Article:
Educational inequality in Europe

Social atlas of europeWhat are the patterns of educational inequality in Europe? To help answer this question, The Social Atlas of Europe (Policy Press, 2014) by Danny Dorling, Dimitris Ballas and Benjamin Hennig provides a fascinating visual overview of inequalities across our continent using maps and cartograms which represent countries and regions by population size rather than land mass.

The authors’ aim is to inform debates about the future of Europe and to promote greater cohesion and sustainability rather than a return to old divisions, national stereotypes and local conflicts. In their own words:

“We hope the work presented in this social atlas will do more to enhance feelings of social cohesion and solidarity among the peoples of Europe. We have tried to achieve this by highlighting important disparities and inequalities and, at the same time, reminding Europeans how much we have in common and the potential for what can be achieved if we move away from a ‘nation-state’ mentality and work, rather, towards a socio-economically and environmentally sustainable common European future.”

These maps reveal some wide disparities across Europe, not least in education. So, for example, we learn that, based on 2013 data:

19 million people over 15 in Europe have had no formal schooling: there is a hundredfold difference in the proportion of people in this category by country. Turkey and Portugal have among the highest proportion at over 10% with Denmark and Norway at the other end of the spectrum with 0.14% and 0.2%.

106 million people in Europe are educated to primary level at most: this is 21% of people over 15 with the highest proportion 16 times the lowest. Turkey (41%) and Portugal (44%) have high proportions, but so does Denmark at 40.8%. Norway has the lowest proportion in this category at 2.8%.

300 million people in Europe are educated to secondary level at most: 58% of people over 15. Hungary and Albania have the highest proportions at 80% with Iceland and Portugal the lowest at 34%, Denmark scores the fourth lowest at 40%.

87 million people across Europe have university degrees: representing 17% of people over 15. Ireland has the highest proportion at 30.5%, Italy and Albania among the lowest at 9.3% – a threefold difference with significant variation from the average.

These data give us a sense of the complex demographics of educational participation across Europe and to fully understand the economic impact of these disparities we need to know more about the different qualification requirements of the various local labour markets. However, as labour mobility across Europe has increased, it is clear that those with lower levels of qualification will be increasingly disadvantaged.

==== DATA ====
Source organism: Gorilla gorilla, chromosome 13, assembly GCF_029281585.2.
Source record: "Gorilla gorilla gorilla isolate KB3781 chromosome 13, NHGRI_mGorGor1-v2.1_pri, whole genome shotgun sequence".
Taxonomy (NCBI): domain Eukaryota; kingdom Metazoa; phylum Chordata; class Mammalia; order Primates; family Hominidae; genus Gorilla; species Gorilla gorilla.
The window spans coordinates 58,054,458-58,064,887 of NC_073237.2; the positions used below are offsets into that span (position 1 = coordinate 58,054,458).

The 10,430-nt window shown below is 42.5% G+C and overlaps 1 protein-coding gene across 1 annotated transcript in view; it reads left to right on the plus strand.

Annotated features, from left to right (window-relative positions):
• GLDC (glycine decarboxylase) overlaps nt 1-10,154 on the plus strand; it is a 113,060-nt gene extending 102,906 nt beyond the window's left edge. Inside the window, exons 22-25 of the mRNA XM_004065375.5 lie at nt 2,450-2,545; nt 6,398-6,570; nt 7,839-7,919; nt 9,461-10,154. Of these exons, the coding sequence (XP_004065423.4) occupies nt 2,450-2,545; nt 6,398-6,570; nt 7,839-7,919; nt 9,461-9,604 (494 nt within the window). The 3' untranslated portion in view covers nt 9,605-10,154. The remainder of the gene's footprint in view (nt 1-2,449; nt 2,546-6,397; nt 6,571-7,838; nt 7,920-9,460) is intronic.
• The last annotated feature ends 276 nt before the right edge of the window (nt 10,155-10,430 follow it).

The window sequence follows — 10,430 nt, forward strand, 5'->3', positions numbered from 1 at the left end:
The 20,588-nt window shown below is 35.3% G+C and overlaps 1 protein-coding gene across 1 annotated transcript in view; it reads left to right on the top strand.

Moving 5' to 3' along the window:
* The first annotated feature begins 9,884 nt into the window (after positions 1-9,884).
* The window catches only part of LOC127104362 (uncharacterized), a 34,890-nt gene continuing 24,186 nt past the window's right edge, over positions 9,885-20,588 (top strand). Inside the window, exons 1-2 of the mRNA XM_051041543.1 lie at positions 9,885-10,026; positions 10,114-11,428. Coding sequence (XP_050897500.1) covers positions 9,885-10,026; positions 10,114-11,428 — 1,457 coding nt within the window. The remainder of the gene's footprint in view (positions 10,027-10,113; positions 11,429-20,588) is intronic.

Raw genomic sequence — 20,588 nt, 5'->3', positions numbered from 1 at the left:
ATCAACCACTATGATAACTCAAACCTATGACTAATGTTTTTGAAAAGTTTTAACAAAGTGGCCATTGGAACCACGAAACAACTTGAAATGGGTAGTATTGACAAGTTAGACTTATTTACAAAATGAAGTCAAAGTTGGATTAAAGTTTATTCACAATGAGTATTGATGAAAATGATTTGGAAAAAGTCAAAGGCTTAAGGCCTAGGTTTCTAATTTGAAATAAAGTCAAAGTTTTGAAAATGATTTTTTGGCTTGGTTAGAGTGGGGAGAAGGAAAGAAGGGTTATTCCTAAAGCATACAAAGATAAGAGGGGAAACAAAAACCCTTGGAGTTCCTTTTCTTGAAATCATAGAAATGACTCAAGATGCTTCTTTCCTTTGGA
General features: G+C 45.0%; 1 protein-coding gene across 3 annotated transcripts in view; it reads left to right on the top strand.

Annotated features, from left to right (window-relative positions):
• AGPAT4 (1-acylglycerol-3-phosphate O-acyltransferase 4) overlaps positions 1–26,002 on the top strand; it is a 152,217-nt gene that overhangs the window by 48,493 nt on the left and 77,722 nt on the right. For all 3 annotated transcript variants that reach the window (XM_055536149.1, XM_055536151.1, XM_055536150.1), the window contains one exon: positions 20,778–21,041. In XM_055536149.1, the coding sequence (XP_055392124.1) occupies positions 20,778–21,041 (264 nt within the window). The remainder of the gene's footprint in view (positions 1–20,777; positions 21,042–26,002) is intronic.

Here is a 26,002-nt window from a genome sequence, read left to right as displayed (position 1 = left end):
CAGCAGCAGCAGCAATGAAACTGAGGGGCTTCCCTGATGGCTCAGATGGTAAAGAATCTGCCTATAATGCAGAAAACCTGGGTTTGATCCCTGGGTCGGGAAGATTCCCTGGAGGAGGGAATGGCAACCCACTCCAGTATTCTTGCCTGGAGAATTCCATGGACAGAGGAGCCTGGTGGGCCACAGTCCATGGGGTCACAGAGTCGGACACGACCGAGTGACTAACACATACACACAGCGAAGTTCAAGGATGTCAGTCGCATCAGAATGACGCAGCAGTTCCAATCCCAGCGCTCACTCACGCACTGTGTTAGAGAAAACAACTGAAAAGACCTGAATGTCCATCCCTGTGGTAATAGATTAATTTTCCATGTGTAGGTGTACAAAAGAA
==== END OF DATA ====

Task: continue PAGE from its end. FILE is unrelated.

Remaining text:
It’s also true that accredited learning and length of time in education are not always the best measures of educational achievement. But with so many professions requiring graduate applicants, people without degrees will find themselves struggling to get onto the first step on the employment ladder.

We also know that too many young adults in Europe have low levels of numeracy and literacy as measured in the OECD’s survey of adult skills (2012) which showed the UK as the worst performing European country in both measures with twice as high a proportion of its young people having low literacy or numeracy skills than other European countries such as Finland and Denmark.

The most shocking fact is that 125 million people over 15 across Europe have no experience of secondary level education. This is a larger cohort than those who have university degrees, suggesting a massive under-investment in education leading to an under-use of human potential across our continent. Simply reversing that 125 / 87 ratio would require at least an 8 year education investment programme involving a cohort the size of Poland (38 million) including a concerted effort to promote adult and lifelong learning and an expansion of secondary and tertiary education where it is least developed.

If we don’t start to tackle this waste of human talent, we will continue to suffer from the negative effects of unequal economic development and a widening gap between rich and poor across our continent.

See also:

Project Hope: for a democratic Europe (April 2016)

Education: the universal human right (May 2015)

Choose education not catastrophe (November 2013)

About Eddie Playfair

I am a Senior Policy Manager at the Association of Colleges (AoC) having previously been a college principal for 16 years and a teacher before that. I live in East London and I blog in a personal capacity about education and culture. I also tweet at @eddieplayfair
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